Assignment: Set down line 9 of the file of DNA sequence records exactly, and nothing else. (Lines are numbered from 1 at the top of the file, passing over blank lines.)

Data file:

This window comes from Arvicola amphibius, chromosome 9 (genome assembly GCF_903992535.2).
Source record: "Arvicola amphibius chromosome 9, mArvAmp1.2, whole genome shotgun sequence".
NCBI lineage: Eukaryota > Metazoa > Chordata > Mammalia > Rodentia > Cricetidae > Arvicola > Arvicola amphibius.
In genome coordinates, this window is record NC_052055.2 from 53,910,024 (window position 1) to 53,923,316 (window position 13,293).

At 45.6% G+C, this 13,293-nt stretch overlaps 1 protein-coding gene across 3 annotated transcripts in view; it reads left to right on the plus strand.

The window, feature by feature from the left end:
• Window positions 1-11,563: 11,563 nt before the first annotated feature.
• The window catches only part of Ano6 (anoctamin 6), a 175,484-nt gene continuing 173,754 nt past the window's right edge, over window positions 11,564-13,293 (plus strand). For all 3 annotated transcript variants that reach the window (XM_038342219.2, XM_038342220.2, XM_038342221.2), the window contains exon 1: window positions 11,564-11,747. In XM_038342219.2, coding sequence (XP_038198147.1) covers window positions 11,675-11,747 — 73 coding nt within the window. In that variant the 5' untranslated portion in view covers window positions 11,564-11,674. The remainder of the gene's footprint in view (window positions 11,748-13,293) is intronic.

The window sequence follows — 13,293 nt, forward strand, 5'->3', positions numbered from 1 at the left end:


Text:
The window sequence follows — 13,293 nt, forward strand, 5'->3', positions numbered from 1 at the left end: